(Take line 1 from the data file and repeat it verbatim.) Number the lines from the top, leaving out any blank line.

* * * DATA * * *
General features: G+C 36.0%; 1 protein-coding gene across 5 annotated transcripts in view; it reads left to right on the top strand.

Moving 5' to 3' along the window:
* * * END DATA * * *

General features: G+C 36.0%; 1 protein-coding gene across 5 annotated transcripts in view; it reads left to right on the top strand.